Southeast Michigan Tornado Watch canceled for all

The National Weather Service has canceled the tornado watch that was in place for much of Wednesday for southeast Michigan.

The NWS had put the southern portion of Michigan under a watch throughout the day on Wednesday until 4 p.m. But the watch was eventually scaled back to only include Washtenaw, Wayne, Lenawee, and Monroe counties.

By 3:20, the watch was canceled as the storm threat is pushing out of the area.

A watch means conditions are favorable for tornadoes and severe thunderstorms. 

Credit: National Weather Service of Detroit

Temperatures are expected to climb to the warmest they've been all year - near 70 degrees by late afternoon. 

MORE: From thunderstorms to tornados, Southeast Michigan facing potential severe weather Wednesday

The high temperatures are what's driving concerns about tornadoes since their formation happens when warm air collides with cooler air. As the two air patterns mix, energy is added to the atmosphere, becoming increasingly unstable. 

A good way to think about it is when a latex balloon is inflated. Eventually it will pop. And the bigger the balloon, the bigger the pop.

Morning storms would help peel off some of that energy, and reduce the "pop" that could follow. Fortunately, some rain Wednesday morning had already fallen by the time the tornado watch was ordered.

RELATED: Evaluating Southeast Michigan's tornado risk Wednesday

When the atmosphere is energized by the mixing of warm moist air near the ground and cooler dry air above, an updraft forms from the instability. While most thunderstorms have the necessary ingredients for a tornado, they don't normally intensify to the point of turning violent.

MORE: Strong tornado in Missouri kills, injures multiple people, troopers say

You can also download the FOX 2 Weather app for live radar updates wherever you are. You'll get alerts and updates throughout the day to keep you and your family safe.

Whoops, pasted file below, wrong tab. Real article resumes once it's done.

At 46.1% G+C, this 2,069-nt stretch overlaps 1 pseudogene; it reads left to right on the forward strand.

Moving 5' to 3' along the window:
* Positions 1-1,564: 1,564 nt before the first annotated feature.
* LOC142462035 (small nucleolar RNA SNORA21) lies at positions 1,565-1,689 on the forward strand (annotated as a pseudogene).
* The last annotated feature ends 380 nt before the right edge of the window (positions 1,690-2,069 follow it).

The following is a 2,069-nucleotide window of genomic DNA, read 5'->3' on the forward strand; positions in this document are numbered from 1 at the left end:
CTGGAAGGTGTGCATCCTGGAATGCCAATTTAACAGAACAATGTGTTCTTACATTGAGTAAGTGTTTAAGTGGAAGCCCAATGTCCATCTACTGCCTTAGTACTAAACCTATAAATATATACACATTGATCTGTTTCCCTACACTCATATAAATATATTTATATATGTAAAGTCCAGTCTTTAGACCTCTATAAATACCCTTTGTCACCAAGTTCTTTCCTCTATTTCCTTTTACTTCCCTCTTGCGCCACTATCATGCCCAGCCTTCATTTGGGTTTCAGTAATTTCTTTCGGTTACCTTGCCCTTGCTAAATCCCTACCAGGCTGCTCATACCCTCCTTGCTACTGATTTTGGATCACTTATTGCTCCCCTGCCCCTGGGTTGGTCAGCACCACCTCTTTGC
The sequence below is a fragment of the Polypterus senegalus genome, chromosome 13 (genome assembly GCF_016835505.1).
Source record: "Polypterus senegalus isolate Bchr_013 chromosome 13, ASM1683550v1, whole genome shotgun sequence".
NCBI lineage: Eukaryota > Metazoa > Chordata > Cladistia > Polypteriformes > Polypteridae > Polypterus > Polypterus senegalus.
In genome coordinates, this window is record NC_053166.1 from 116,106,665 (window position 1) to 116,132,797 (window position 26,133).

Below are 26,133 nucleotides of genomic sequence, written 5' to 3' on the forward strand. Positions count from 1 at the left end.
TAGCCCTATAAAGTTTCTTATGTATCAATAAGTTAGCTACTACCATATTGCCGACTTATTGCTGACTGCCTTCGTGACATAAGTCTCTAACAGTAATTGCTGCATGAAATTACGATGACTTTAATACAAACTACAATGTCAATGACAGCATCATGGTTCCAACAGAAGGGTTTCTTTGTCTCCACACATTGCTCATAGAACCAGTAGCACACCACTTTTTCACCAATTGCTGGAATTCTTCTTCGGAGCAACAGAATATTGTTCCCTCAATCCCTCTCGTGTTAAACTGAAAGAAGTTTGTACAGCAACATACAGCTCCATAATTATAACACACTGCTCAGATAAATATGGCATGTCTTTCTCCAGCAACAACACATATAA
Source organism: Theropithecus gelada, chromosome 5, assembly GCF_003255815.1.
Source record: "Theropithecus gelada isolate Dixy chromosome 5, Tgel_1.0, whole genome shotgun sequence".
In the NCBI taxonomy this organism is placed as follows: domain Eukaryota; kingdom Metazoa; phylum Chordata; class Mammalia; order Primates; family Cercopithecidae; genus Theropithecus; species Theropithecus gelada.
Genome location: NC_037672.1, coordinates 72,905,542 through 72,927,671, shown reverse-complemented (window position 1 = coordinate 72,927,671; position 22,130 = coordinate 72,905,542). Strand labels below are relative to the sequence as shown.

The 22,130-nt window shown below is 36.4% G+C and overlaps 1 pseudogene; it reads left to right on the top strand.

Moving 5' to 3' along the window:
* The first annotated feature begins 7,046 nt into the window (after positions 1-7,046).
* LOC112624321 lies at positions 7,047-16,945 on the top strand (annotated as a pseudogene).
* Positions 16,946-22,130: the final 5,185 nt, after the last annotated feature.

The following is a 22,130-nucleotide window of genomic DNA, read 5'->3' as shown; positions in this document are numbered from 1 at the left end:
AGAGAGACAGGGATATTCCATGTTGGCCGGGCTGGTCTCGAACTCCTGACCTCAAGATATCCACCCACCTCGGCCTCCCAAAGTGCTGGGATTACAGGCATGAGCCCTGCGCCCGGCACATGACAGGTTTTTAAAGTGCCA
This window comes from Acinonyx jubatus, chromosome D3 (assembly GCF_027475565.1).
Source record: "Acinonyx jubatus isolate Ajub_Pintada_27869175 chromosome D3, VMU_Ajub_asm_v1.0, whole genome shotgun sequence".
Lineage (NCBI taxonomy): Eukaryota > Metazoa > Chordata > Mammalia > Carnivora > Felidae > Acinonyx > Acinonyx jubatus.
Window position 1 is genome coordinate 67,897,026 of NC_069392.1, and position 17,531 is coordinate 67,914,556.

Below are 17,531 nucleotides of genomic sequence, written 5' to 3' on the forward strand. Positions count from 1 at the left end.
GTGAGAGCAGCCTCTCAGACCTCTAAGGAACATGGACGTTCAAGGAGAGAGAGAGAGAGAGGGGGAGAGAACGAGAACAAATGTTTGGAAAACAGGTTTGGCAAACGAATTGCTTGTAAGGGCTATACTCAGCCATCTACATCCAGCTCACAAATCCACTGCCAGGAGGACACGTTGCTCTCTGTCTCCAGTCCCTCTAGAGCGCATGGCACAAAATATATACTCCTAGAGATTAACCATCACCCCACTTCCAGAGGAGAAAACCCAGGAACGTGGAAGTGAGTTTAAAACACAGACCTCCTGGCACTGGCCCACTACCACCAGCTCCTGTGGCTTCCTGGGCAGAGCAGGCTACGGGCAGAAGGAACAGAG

How you should prepare for a tornado

Know the difference between Tornado Watch, Tornado Warning

Watches and warnings are different levels of weather alerts.

If a Tornado Watch is issued, it means that you should prepare for tornadic weather. Pay close attention to the forecast.

If a Tornado Warning is issued, it means a tornado is imminent or happening now, and you should take action. In the case of tornadoes, it means you should immediately take shelter in your safe place. 

Find your safe place

Before a storm strikes, you should determine the safest place to be in your home in the event of a tornado.

This would be a place on the lowest level, in the center of the floor and away from windows. You want to put as many walls between you and the tornado as possible. An interior closet or hall is best.


If you live in a mobile home, you should leave well in advance and find a more sturdy building for shelter. If no shelter is nearby, the safest place to be is in a ditch or culvert.

Don’t forget to cover your head. Something like a helmet is best, but anything that can be used to protect your head from flying debris will work.

Check your emergency supplies

In the event of a tornado outbreak, you could lose power or water or both for several days.

The Federal Emergency Management Agency recommends keeping at least a three-day supply of food and water on hand in the event of an emergency.

Your emergency supplies should also include a first aid kit, flashlights, batteries and a whistle to signal for help. 

Keep important documents safe

Make sure important documents are kept in a fire-proof and waterproof safe. These documents include birth certificates, titles, Social Security cards and insurance documents.